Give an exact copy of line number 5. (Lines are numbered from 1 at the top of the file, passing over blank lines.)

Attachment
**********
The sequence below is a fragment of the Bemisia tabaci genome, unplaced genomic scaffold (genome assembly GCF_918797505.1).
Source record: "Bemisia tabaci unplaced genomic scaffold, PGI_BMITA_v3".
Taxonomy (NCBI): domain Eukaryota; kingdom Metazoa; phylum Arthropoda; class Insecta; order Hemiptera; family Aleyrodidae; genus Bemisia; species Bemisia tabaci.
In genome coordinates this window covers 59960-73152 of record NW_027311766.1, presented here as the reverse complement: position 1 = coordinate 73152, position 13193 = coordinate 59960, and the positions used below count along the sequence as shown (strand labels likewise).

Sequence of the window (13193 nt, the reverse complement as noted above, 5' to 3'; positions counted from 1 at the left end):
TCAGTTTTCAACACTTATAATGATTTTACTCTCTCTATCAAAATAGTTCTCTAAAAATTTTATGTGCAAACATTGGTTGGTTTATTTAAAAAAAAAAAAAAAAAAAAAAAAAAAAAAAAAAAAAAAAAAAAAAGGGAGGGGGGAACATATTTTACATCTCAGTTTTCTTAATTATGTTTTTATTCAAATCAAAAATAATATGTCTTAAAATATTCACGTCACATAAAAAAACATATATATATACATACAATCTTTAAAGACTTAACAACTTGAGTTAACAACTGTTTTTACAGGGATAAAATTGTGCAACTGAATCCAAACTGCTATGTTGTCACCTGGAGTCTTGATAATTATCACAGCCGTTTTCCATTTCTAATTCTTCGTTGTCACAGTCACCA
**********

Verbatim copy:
Sequence of the window (13193 nt, the reverse complement as noted above, 5' to 3'; positions counted from 1 at the left end):